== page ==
Donald Trump

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Trump paid taxes in 2005, leaked records reveal

Trump paid a regular federal income tax rate of just 4 percent in 2005, records show.

 

Andrew Couts

 

Dell Cameron

Tech

Published Mar 14, 2017   Updated May 24, 2021, 8:46 pm CDT

Following an hour of intense online buildup and a baffling 20-minute introduction, MSNBC host Rachel Maddow revealed that President Donald Trump paid taxes in 2005.

While the tax returns show Trump and First Lady Melania Trump paid a relatively low tax rate, they fail to reveal a complete picture of the president’s financial ties.

Trump reported a total income of $150 million in 2005, according to portions of a tax return obtained by investigative reporter and Daily Beast columnist David Cay Johnston, who said he received the documents by mail. Johnston revealed the president’s tax documents on The Rachel Maddow Show and the website DCReport.org. The website crashed during Maddow’s introduction.

Trump and his wife, First Lady Melania Trump, paid an effective federal tax rate of just 4 percent. However, the president also paid a $31 million “alternative minimum tax,” or AMT, bringing his total federal tax bill to $38 million.

The New York Times previously published Trump’s 1995 tax returns, which showed the businessman used a $916 million loss in ways that allowed him to offset his tax responsibility for years, including in 2005. Trump is estimated to have paid no federal income tax for up to 18 years.

In a statement released before the show, the White House derided Maddow as “desperate for ratings” and Johnston for being “willing to violate the law to push a story about two pages of tax returns from over a decade ago.”

Johnston, who reports for the nonprofit DC Report, was awarded a Pulitzer Prize in 2001 for reporting on “loopholes and inequities in the U.S. tax code” at the New York Times.

The administration also said that Trump paid “$38 million dollars even after taking into account large-scale depreciation for construction, on an income of more than $150 million dollars as well as paying tens of millions of dollars in other taxes such as sales and excise taxes and employment taxes and this illegally published return proves that.”

The White House reiterated its claim that it is “totally illegal to steal and publish tax returns.” While it is illegal to “steal” such records, legal experts hold that Johnston and MSNBC would have a strong First Amendment case with regards to publishing the documents.

In September, Dean Baquet, executive editor of Times, said he would risk jail time to publish Trump’s tax returns. Two weeks later, the Times published Trump’s 1995 tax documents.

Legal experts overwhelmingly concluded that the Times stood on firm legal ground—the First Amendment protects journalists who publish illegally acquired documents, such as the Pentagon Papers, the Supreme Court has found—as long as the reporters did not participate in illegally acquiring the records themselves. (Times reporter Susanne Craig found the Trump tax records in her mailbox.)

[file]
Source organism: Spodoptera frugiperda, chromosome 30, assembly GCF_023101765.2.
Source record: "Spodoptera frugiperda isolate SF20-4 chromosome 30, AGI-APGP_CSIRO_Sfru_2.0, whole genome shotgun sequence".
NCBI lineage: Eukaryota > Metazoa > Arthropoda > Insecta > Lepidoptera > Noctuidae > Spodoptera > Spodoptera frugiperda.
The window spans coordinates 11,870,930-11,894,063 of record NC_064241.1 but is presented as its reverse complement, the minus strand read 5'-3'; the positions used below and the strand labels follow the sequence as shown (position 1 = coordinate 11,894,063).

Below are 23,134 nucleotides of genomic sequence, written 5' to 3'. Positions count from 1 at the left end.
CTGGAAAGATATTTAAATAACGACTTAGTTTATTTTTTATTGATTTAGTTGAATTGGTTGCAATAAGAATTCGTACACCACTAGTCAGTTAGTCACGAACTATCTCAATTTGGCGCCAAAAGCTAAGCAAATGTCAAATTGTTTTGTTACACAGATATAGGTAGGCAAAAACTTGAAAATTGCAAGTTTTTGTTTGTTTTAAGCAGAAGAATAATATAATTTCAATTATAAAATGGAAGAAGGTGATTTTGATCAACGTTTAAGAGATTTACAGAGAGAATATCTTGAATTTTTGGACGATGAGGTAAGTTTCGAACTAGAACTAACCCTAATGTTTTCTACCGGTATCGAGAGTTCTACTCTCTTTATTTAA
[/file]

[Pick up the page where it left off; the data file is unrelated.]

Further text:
While Trump is not under any legal obligation to release his tax returns, his refusal to do so breaks more than 40 years of tradition. Every major party candidate since 1976 has released their tax returns, as a gesture of transparency to the American people following President Richard Nixon’s failure to properly pay taxes. Hillary Clinton, Trump’s 2016 Democratic challenger, released all her tax returns dating back to the 1970s.

The issue of Trump’s tax returns began before Trump’s 2016 candidacy for president. Trump first said he would “absolutely” release his tax returns on an Irish TV show in October 2014. He repeated this vow to release his tax returns until February 2016, when he began to waffle on the issue. Asked by NBC’s Matt Lauer when he planned to release them, Trump said, “Probably over the next few months.” Pressed on the delay, Trump claimed the size was the issue. “They’re very—well, it’s the very big tax returns. The biggest, I guarantee you this, the biggest ever in the history of what we’re doing. So, it’s very complicated stuff. But we’ll be releasing that.”

Two weeks later, Trump cited an IRS audit as the reason for the delay, which remained his argument even after his election victory despite the IRS confirming that an audit in no way prevented him from releasing his tax returns. By mid-January 2017, Trump said during a press conference, “I’m not releasing tax returns, because as you know I’m under audit.”

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*First Published: Mar 14, 2017, 9:08 pm CDT